Illustration: Emma Mckhann

I like to think I’m a connoisseur of fried potatoes. French fries or tots, curly or waffled, seasoned or plain, mayo or ketchup or both—the only fried potatoes I cannot abide are the soggy turds known as sweet potato tots.

So it prompted a near-existential crisis when I first saw jojos on a menu and had to ask what they were. I panicked: You mean to tell me that there is a fried potato item I haven’t eaten? Who even am I? I immediately rectified this with a heaping order of the fried, seasoned slices of heaven, and I have been singing their praises since.

I can be forgiven for my initial oversight, I reason, because jojos are something of a regional delicacy. I had to move to Missoula, Montana—closer to the jojo epicenter of the Pacific Northwest—to first encounter them. But Akron, Ohio, also boasts strong jojo allegiances; a restaurant there called Fiesta Pizza & Chicken claims to have pioneered them.

Origins aside—we can dissect those legends later—jojos endure as a superior potato product. Are they actually potato wedges? Jojo enthusiasts claim a distinction. Yes, jojos are cut into thick pickle-shaped spears and seasoned, but it’s in the frying technique where jojos break from the potato wedge pack. Jojos are often found at the same deli counters or bars that serve fried chicken, because the pressure fryer is what gives jojos their shatter-crispy outer layer. The telltale orange hue and vaguely chicken-nuggety flavor are side effects of this frying, and while the exterior breaks with a golden-fried crunch, the interior remains soft and crumbly, like the inside of a fluffy baked potato. Exemplary jojos are wrapped in a crispy outer jacket with down feather potatoey filling. Other types of potato wedges—even the trademarked Tater Babies—can be crispy, sure, but there’s a precise texture to the outer layer that mystically sets the jojo apart.

I prefer mine dunked in ketchup, as the vinegary tang compliments jojos’ fried potato essence in the same way it does French fries or tots. It also seems necessary to use some kind of condiment here, because jojos’ thick cut makes their heavy starchiness even more apparent. May I also recommend a giant vat of soda with these?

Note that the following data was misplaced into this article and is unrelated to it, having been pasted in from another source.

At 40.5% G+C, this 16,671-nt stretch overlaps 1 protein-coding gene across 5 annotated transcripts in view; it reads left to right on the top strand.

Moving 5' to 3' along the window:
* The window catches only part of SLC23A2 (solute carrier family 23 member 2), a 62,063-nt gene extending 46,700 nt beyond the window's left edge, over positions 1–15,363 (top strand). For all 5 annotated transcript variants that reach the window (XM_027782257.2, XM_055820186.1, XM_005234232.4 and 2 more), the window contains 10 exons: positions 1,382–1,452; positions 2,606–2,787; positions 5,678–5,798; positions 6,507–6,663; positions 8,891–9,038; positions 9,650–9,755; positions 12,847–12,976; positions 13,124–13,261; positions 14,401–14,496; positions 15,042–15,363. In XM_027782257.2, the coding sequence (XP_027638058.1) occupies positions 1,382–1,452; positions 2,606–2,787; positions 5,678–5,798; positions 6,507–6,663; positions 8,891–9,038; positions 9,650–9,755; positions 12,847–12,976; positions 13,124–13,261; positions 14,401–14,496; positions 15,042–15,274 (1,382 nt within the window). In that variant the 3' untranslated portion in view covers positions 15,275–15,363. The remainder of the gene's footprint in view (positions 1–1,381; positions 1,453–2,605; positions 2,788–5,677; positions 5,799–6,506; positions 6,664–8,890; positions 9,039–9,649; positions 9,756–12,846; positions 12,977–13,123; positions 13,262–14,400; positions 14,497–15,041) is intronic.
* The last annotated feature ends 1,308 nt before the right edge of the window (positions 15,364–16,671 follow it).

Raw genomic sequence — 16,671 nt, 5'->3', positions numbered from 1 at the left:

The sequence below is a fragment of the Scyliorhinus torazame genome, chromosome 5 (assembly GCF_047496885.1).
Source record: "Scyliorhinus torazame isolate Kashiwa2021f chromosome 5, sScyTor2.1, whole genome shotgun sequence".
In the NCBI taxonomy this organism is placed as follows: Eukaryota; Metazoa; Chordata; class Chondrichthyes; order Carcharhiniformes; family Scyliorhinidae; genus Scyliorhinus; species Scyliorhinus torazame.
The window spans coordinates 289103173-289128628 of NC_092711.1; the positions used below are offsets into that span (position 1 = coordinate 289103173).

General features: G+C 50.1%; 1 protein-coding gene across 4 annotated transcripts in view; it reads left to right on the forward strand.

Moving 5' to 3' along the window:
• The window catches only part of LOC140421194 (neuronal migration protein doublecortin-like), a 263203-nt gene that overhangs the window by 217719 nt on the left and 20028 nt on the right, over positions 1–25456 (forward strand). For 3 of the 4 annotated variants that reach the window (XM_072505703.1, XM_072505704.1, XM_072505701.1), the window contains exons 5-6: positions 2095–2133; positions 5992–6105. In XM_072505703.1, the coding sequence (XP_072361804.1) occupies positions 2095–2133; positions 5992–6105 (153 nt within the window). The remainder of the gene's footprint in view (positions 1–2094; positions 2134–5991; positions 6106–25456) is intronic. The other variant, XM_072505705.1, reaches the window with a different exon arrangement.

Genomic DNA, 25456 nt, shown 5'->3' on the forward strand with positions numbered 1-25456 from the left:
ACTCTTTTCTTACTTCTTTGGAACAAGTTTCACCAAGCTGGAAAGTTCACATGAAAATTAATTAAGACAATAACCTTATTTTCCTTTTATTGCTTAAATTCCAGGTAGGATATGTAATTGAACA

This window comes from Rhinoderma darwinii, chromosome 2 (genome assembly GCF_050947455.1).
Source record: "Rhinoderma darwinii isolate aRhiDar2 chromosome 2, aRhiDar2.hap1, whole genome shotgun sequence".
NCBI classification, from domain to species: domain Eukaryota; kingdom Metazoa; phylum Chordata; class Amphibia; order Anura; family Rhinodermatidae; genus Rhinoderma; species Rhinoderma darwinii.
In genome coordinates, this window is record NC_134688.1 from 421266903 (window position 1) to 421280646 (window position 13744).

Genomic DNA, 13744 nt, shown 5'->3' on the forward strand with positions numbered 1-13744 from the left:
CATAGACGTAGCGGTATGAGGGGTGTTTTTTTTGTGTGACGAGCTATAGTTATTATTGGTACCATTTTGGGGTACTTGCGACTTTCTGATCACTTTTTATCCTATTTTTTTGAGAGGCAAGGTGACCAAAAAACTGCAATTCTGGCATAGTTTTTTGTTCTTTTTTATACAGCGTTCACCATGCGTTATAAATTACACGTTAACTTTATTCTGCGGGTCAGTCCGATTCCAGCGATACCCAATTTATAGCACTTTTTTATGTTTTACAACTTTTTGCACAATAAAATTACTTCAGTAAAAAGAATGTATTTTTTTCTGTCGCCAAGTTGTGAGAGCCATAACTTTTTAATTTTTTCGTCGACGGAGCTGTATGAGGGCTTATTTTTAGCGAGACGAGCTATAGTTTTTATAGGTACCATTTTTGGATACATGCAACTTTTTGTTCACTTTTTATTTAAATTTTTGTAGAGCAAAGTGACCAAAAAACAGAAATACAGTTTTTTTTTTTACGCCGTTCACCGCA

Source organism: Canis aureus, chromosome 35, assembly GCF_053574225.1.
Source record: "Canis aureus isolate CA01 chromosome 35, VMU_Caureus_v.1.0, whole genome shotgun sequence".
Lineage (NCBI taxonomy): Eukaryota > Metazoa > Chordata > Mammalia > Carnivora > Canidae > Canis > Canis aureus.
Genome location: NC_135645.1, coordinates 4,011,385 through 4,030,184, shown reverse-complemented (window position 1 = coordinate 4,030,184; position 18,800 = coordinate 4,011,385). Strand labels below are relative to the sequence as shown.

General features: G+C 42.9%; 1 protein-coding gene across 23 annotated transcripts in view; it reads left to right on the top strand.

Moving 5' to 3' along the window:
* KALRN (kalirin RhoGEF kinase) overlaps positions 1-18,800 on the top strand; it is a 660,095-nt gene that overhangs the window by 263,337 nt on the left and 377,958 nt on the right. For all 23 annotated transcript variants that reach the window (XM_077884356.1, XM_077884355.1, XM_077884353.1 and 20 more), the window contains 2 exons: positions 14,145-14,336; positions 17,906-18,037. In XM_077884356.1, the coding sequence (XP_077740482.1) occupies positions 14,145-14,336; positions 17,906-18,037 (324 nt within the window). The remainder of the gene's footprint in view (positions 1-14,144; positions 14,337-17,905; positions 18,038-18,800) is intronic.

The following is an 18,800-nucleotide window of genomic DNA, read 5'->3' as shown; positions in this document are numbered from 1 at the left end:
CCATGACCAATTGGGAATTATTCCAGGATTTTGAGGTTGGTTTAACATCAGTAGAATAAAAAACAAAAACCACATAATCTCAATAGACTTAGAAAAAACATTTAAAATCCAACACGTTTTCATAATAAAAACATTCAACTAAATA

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Though jojos are worthy of gastronomic praise, you won’t generally find them at upscale taverns or hip food trucks. It’s more working class-food; I’ve found them at deli counters or sports bars or even under gas-stations’ heat lamps next to the roller hot dogs. This is part of the charm, for me. Not that I’d expect jojos to be expensive, but a red-and-white cardboard boat of them from my grocery store’s deli counter recently set me back a whopping $1.41.

Photo: Kate Bernot

Who can we credit for these cheap and delicious miracles, so as to properly thank them for their contributions to the pantheon of fried potatoes? Good luck pinning down any one person, as numerous people from Akron, Ohio to Vancouver, Washington claim to have been jojo’s inventor. Aforementioned Fiesta Pizza & Chicken claims its founders, Alfred Ajamie and Walter Abood, introduced jojo potatoes in the mid-1960s. In Washington state, a restaurant-supply company owner named Nick Nicewonger tells Willamette Week his father, Paul, invented the jojo while selling pressure fryers around the same time. In the same article, a former president of another food-supply distributor tells a similar origin story, but claims it was a different company’s salesman, from the Midwest, who invented them.

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What does seem clear is that jojos originated with the pressure fryers that food-service manufacturers were eagerly pushing in the mid-20th century. Pressure fryers are as terrifying as they sound: pressure cookers filled with super-hot oil. But though scary-sounding, they allow meats like chicken to be fried incredibly fast, thus retaining key moisture that makes them juicy. Presumably, cooks wondered what else they could throw in their new-fangled fryers, and, sending a handful of potato wedges into the oily lava, gave birth to jojos.

Am I ever glad they did. While jojos hold a nostalgic place for some of my Pacific Northwest-raised friends, encrusted in county-fair memories or school lunch recollections, I—Jersey-reared—have no such history with them. I came to jojos as an adult, fully formed, with probably thousands of fried potatoes under my belt—literally—and still I can appreciate what they offer. Seasoned, crunchy, soft, and salty, they’re the best of all possible potato worlds.

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